The Inner Beauty Of Ladies Of Virtue

“You look glamorous!” Aunty Sarah observed as niece’s seamstress helped put finishing touches to her wedding dress as she stood before the mirror in a fitting.

Amanda replied with a smile, “Thank you, Aunty.” She was so happy that her aunt had flown in from the USA to Port-Harcourt earlier that morning to grace her wedding. She and her younger sister, Binaebi, had grown to love the Bible teachings she’d often given them whenever they spent their long vacations from high school with her family whilst they were still in Nigeria. She had a glorious way of making every Bible passage come alive.

Shortly after, she changed into a pink bridal shower gown and they joined her sister and five friends who were awaiting her in the sitting room on the ground floor.

After the usual fun and games that come with a typical bridal shower, Aunty Sarah cleared her voice and said with a tone of seriousness, “Now let’s have final checks on everything a bride would need for her wedding day and marriage. Ring box?”

“Check!” Amanda and Binaebi chorused.


“Check!” her friends joined in.

“Comfortable shoes, no heels?”

Amanda chuckled. “Check.”

“Ornament of great price?”

“Ornament of what?” asked Amanda.

“What’s that, Aunty?” queried Binaebi.

Aunty Sarah sat up. “The most important ornament every Christian lady must have on, not only on her wedding day but every blessed day of her life. Pay close attention, my dear daughters.”

The sisters exchanged knowing looks and smiled as they sat up. It was Bible lesson time. “You’re going to enjoy this, I promise,” Amanda whispered to her friends.

“It is very good to be concerned about your outward appearance. After all, appearance is the seed for acceptance and perception, right?” They all nodded in unison. “However, so many Christian ladies lay more emphasis on outward beauty than on inner beauty. They spend a lot of money and time on Instagram, Facebook, Pinterest and so on, checking out the latest celebrities’ outfits, trying to copy the fashions of this world, even if it would cost them more than half of their salaries. But how much money and time do they spend in buying this ornament of great price? Not much, I’m afraid.”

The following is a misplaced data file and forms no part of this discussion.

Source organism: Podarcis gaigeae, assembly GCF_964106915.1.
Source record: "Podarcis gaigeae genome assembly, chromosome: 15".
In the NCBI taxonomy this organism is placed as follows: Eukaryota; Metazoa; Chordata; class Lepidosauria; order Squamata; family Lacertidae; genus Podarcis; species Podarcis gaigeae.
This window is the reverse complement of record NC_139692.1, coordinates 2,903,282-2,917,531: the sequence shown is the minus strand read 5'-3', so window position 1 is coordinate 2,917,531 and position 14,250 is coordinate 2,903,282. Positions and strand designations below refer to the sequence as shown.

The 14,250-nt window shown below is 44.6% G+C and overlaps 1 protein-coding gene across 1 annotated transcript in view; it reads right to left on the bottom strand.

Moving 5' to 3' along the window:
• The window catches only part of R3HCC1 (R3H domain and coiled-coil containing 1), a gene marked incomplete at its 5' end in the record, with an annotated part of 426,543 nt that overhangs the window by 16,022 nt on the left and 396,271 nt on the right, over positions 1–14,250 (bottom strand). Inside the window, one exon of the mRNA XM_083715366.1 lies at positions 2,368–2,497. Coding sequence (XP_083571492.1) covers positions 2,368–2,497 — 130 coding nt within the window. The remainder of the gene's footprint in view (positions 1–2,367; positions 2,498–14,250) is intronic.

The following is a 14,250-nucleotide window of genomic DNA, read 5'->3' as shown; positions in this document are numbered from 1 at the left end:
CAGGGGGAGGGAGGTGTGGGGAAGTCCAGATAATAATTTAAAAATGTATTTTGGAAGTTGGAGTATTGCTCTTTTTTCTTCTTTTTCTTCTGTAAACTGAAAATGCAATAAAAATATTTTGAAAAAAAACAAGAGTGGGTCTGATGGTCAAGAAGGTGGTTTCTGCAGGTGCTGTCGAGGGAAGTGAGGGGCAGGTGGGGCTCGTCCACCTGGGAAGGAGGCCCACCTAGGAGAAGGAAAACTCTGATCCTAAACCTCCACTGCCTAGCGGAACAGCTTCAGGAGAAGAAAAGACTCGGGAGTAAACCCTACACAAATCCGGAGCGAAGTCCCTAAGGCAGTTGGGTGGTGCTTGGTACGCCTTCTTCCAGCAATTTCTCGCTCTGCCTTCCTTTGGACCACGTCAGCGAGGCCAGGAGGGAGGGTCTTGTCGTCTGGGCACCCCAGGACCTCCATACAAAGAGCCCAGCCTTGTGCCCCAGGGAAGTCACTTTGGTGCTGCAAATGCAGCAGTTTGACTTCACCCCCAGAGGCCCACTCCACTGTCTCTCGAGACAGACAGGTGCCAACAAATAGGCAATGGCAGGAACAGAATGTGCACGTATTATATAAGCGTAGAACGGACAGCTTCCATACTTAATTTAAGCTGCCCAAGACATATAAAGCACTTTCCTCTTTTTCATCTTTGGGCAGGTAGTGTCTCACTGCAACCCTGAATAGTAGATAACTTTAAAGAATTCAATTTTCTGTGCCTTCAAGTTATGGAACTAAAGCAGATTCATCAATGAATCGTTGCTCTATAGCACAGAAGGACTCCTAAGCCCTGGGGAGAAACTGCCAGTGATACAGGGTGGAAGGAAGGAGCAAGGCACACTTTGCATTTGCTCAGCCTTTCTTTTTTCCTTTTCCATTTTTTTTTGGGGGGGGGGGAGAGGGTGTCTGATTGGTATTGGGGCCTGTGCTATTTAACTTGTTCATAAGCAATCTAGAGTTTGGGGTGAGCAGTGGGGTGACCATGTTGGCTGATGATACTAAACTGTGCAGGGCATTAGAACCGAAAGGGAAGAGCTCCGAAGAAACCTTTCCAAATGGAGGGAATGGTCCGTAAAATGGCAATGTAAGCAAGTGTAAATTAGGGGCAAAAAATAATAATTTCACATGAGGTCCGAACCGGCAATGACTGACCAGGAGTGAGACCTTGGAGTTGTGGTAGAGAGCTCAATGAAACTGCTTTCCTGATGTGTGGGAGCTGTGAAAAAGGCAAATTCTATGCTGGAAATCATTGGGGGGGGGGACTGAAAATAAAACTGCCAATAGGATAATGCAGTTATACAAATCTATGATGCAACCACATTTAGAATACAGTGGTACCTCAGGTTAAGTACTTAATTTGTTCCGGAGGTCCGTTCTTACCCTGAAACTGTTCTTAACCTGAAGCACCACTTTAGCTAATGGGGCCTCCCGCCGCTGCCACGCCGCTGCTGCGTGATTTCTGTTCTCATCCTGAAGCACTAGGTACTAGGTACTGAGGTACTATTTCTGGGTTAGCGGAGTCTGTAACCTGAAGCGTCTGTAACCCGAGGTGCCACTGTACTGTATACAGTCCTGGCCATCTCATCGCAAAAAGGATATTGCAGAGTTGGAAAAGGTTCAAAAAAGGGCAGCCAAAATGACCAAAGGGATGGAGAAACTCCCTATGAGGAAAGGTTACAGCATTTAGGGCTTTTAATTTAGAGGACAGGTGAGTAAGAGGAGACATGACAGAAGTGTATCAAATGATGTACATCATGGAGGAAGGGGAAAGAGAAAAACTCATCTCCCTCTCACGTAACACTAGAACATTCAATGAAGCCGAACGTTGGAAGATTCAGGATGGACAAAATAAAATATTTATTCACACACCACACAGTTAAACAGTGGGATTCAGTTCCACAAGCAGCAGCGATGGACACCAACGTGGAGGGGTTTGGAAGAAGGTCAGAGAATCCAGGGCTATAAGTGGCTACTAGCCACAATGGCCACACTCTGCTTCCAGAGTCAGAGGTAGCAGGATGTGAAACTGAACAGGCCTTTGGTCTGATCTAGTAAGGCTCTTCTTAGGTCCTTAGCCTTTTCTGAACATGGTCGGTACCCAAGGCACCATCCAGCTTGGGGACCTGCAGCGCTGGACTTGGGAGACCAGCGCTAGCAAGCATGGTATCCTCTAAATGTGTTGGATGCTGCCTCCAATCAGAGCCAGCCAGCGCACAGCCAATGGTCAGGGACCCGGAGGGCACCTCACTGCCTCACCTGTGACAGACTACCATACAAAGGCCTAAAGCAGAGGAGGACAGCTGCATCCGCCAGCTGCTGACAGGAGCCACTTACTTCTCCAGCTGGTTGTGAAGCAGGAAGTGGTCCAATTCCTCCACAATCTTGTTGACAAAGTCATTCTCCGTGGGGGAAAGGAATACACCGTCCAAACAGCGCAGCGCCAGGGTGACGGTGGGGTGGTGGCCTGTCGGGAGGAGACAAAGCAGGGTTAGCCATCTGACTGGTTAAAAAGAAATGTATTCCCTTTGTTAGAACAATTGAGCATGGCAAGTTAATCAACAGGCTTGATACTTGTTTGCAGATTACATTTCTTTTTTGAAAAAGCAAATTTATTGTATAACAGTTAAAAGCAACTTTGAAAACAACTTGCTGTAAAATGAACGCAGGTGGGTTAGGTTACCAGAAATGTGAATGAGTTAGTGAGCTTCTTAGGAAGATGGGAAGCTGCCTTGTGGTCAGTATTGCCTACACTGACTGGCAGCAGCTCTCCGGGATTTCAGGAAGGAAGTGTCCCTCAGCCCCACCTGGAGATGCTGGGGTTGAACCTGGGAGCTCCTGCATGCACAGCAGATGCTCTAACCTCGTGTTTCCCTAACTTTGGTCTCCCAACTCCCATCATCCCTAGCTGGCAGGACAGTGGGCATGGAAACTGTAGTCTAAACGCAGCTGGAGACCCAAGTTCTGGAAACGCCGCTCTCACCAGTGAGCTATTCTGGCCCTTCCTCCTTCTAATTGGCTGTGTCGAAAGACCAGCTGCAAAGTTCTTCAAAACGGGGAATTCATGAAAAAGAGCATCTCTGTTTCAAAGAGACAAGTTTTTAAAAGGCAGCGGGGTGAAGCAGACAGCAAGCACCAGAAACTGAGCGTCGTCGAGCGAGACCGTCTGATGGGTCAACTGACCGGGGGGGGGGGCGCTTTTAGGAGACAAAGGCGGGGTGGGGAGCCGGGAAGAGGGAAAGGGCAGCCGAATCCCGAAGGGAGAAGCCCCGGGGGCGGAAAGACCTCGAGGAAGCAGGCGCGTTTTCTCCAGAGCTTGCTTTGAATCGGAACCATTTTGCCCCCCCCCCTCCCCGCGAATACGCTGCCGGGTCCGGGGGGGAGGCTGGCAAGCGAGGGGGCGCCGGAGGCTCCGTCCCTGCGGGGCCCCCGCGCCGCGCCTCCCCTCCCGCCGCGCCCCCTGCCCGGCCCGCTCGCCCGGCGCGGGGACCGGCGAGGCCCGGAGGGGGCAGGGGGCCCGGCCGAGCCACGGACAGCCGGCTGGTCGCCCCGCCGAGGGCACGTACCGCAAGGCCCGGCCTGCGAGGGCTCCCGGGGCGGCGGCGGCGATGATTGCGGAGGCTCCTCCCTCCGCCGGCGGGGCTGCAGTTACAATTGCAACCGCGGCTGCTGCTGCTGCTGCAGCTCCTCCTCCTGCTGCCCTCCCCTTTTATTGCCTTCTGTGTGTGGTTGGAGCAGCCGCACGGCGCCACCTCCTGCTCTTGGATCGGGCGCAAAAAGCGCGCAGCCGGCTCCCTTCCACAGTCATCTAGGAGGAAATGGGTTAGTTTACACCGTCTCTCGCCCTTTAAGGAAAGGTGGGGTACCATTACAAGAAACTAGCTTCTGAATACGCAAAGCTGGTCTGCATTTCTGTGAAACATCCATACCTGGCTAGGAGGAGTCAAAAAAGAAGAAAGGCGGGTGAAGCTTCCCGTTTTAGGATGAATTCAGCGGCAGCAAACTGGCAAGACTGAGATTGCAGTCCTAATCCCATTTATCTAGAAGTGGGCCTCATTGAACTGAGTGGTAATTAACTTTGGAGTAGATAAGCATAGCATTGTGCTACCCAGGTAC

“Aunty Sarah, please what’s this ornament of great price you’re talking about?” asked Subomi, one of Amanda’s friends.

“Do you all have a Bible app in your phones?”

“Yes, ma!” they replied as they pulled out their phones.

“Let someone read from the book of 1st Peter chapter three, verses three and four.”

Amanda read out loud. “Whose adorning let it not be that outward adorning of plaiting the hair, and of wearing of gold, or of putting on of apparel; But let it be the hidden man of the heart, in that which is not corruptible, even the ornament of a meek and quiet spirit, which is in the sight of God of great price.”

“Awesome! Can anyone read from any other translation?” asked Aunty Sarah.

Subomi offered to read this time. “NLT says, ‘Don’t be concerned about the outward beauty of fancy hairstyles, expensive jewelry, or beautiful clothes. You should clothe yourselves instead with the beauty that comes from within, the unfading beauty of a gentle and quiet spirit, which is so precious to God. This is how the holy women of old made themselves beautiful.’”

“A gentle and quiet spirit. A meek and quiet spirit,” Aunty Sarah said meditatively. She turned to the bride. “If you were given an option to choose between two boxes of accessories, and you were told that your husband preferred you to have the golden Box A, but God would rather that you had the wooden Box B, which would be your pick?”

“Definitely, Box B,” Amanda replied.

“Even if Box A contained the silver headpiece which I promised to bring you from obodo oyibo?” her aunt teased.

Everyone laughed. “Sure, Aunty! My heart’s desire is to please God first before any man.”

“I love that,” her aunt commended. “Now do you realize that God’s priority for all His daughters is that they have a meek and quiet spirit? Their personal and spiritual development supersedes every other thing that may seem important to them.  If every one of you can take as much time as you spend on beautifying your faces and bodies, to cultivate this ornament, you will remain a beautiful bride before the eyes of God forever.”

“So how can we cultivate this meek and quiet spirit, ma?” Binaebi asked. “Isn’t it a sign of weakness to be meek or quiet as a woman?”

“Yes ma. Many guys could just take a lady for a ride because she’s quiet,” agreed Lyona.

“No, my dear daughters. Being meek does not imply timidity or weakness. It refers to an attitude of friendliness, warmth, patience and kindness. It’s the opposite of anger or being temperamental. When you’re meek, you have the power to control your temperament even when you face the opportunity to get angry or upset.”

“To cultivate such a spirit, you must stay prayerful. Let the word of Christ dwell in you richly. Be filled and stay in tune with the Holy Spirit. Take out time every day to read good books and listen to audio messages that will build your spirit. Any lady who takes her time to build her spirit to such a level of maturity would be greatly valued in the sight of God, and the Lord will honor her.”

“Being meek and quiet also involves keeping your calm amid conflicts or false accusations, just like Jesus did on the night of His trial. This is a sign of strength and such a woman would not find it difficult building her home. God’s grace is enough for us all.”

“Amen!” chorused all the ladies. On Aunty Sarah’s invitation, they all stood up and held hands, encircling the bride who knelt in their midst and praying together in one accord for grace to spend more of their time and resources in building a meek and quiet spirit.

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